From left, Rep. Nydia Velazquez, D-NY, Rep. Katherine Clark, D-Mass., Rep. Barbara Lee, D-Calif., House Minority Leader Nancy Pelosi, D-Calif., Rep. Pramila Jayapal, D-Wash., Rep. Susan Davis, D-Calif., and Rep. Jan Schakowsky, D-Ill., gather in unity to speak out against President Donald Trump's tweet about a female cable TV anchor during a news conference, at the Capitol in Washington, Thursday, June 29, 2017. Earlier, Pelosi called it "so beneath the dignity of the president of the United States to engage in such behavior." (AP Photo/J. Scott Applewhite)

The dilemma of the Democrats

Despite all she can do about it, Nancy Pelosi looks less like a bird of paradise than an albatross. The Ancient Mariner would recognize her in a San Francisco minute. Losing that special election in Georgia, which the Democrats had counted on to give them momentum heading into the midterm congressional elections next year, was the last of several bitter disappointments.

A copy of the Declaration of Independence

The Declaration of Independence

When, in the course of human events, it becomes necessary for one people to dissolve the political bands which have connected them with another, and to assume among the powers of the earth, the separate and equal station to which the laws of nature and of nature's God entitle them, a decent respect to the opinions of mankind requires that they should declare the causes which impel them to the separation.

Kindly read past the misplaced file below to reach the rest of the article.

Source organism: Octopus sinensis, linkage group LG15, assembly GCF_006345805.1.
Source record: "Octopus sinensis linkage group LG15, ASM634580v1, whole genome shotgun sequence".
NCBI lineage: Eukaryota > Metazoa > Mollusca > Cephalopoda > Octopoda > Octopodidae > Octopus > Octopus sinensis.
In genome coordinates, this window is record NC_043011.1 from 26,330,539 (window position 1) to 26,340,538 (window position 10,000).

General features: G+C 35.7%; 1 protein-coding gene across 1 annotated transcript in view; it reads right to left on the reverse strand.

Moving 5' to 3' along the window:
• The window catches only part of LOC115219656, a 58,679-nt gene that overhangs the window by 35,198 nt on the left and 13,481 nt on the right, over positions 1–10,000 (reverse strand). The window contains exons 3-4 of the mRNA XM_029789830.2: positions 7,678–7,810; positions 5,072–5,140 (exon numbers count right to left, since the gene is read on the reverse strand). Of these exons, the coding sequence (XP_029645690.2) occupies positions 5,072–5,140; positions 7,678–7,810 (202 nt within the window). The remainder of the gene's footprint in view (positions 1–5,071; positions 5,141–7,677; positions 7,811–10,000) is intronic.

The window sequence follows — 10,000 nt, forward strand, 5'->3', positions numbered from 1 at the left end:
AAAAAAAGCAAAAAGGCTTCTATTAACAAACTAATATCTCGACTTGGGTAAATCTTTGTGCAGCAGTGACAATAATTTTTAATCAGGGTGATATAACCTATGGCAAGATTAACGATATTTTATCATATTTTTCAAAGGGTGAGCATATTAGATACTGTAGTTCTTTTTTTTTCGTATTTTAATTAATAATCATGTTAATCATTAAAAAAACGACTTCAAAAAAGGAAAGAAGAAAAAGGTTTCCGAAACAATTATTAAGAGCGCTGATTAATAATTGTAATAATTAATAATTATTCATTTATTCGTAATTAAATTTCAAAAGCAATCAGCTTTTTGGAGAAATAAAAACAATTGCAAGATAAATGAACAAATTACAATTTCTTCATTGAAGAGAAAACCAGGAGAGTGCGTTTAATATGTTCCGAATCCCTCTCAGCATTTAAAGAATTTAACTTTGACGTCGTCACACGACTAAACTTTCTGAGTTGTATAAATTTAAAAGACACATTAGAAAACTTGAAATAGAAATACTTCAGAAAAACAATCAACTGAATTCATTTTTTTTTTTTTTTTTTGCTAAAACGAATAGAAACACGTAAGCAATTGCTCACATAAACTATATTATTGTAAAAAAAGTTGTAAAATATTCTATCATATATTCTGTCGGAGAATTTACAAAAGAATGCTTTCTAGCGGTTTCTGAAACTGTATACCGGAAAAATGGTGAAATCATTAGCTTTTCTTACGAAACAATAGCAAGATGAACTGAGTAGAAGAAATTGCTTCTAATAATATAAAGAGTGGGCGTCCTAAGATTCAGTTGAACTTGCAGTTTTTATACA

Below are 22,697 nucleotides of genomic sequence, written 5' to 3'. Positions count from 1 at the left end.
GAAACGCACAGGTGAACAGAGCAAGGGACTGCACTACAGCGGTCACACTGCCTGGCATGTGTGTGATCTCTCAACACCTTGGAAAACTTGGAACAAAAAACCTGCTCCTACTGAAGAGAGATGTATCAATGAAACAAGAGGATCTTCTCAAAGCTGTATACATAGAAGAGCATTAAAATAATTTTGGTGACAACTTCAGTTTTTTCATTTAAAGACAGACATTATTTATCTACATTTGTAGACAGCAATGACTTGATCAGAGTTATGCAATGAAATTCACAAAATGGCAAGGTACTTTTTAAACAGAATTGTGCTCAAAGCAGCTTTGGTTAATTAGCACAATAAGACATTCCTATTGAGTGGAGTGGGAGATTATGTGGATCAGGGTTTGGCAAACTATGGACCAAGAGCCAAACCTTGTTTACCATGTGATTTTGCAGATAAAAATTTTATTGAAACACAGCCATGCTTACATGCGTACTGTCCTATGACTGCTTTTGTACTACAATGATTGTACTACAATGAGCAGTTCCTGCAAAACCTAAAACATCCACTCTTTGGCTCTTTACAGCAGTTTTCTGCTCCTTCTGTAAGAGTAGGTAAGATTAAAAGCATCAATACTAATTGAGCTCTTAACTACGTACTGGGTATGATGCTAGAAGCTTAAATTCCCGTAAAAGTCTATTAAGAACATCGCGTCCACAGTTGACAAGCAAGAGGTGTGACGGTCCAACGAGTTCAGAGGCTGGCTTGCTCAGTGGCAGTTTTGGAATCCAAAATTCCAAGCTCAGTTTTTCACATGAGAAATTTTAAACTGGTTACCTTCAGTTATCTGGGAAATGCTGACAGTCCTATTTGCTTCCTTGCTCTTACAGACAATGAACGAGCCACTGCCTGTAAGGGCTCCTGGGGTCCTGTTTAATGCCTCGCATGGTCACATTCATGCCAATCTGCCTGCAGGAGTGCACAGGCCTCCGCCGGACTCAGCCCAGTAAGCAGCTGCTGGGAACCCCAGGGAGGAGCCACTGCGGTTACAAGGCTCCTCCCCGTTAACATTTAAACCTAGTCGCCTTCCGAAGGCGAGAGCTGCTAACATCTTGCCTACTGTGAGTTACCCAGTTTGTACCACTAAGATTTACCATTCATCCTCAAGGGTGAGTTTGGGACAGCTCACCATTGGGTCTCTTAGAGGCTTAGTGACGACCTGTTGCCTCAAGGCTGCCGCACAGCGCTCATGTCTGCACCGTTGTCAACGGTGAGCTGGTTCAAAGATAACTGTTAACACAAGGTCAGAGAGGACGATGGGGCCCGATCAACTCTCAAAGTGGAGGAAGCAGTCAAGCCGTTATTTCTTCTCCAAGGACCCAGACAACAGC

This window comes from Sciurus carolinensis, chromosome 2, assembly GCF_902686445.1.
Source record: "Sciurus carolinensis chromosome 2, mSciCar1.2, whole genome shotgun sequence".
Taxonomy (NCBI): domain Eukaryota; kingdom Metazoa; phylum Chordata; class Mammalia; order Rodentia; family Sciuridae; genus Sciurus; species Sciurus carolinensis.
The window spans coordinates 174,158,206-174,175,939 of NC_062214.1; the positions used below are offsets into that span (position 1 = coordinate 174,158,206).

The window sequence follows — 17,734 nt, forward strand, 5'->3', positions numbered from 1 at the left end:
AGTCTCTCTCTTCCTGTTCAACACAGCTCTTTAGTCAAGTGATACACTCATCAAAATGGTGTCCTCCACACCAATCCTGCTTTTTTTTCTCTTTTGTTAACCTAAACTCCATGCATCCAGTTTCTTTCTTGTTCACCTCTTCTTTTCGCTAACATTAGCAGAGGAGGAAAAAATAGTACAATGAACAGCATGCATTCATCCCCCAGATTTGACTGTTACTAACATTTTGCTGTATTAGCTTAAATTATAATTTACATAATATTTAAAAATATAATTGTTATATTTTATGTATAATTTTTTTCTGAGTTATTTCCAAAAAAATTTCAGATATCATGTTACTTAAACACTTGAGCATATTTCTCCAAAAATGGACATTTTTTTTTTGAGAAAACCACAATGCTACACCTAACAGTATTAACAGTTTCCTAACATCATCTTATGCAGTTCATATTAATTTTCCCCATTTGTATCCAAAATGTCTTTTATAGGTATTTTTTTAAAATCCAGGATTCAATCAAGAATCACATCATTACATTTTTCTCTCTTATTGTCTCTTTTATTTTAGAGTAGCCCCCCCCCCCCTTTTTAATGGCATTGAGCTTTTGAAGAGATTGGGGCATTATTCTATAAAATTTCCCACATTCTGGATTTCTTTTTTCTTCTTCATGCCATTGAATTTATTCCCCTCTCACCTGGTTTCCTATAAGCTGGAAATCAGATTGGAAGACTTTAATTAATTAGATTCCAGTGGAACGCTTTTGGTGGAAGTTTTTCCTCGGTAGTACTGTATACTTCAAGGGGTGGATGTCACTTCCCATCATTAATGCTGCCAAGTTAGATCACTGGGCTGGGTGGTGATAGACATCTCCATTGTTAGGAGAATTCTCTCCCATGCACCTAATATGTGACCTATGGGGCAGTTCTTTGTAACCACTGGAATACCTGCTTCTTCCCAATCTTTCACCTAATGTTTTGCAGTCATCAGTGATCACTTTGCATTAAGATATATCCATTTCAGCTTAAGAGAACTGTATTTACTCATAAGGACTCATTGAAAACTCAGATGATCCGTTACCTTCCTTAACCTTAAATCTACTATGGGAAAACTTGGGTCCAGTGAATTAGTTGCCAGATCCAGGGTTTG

President Donald Trump pauses as he speaks during the Celebrate Freedom event at the Kennedy Center for the Performing Arts in Washington, Saturday, July 1, 2017. (AP Photo/Carolyn Kaster)

A crazy capital summer

Another day, another breach of civility and manners. Donald Trump lashes out at a television tag team for throwing spitballs at him. Yawn. The president's press agent trades insults, or at least schoolyard yahs-yahs, with a reporter at the White House. Maxine Waters, having given up on impeachment, now wants to send the president into exile, where she does not say, but either Upper or Lower Slobbovia would do.

In this Sept. 1, 2015, file photo, from left, Brad Steinle, Liz Sullivan and Jim Steinle, the brother, mother and father of Kate Steinle who was shot to death on a pier, listen to their attorneys speak during a news conference on the steps of City Hall in San Francisco. (AP Photo/Eric Risberg, File)

Sanctuary for the law-abiding

Anniversaries can be an occasion for remembrance and celebration, but some recall only pain and regrets. Saturday marked two years since Kate Steinle was slain on a stroll with her father on the San Francisco waterfront by an illegal immigrant who had been deported five times. This is an anniversary marked by the passage, in the U.S. House of Representatives, of legislation called Kate's Law, to prevent such tragedies. No one gets a guarantee that life won't include a raw deal, but no one should be a victim to an uninvited and lawless "guest."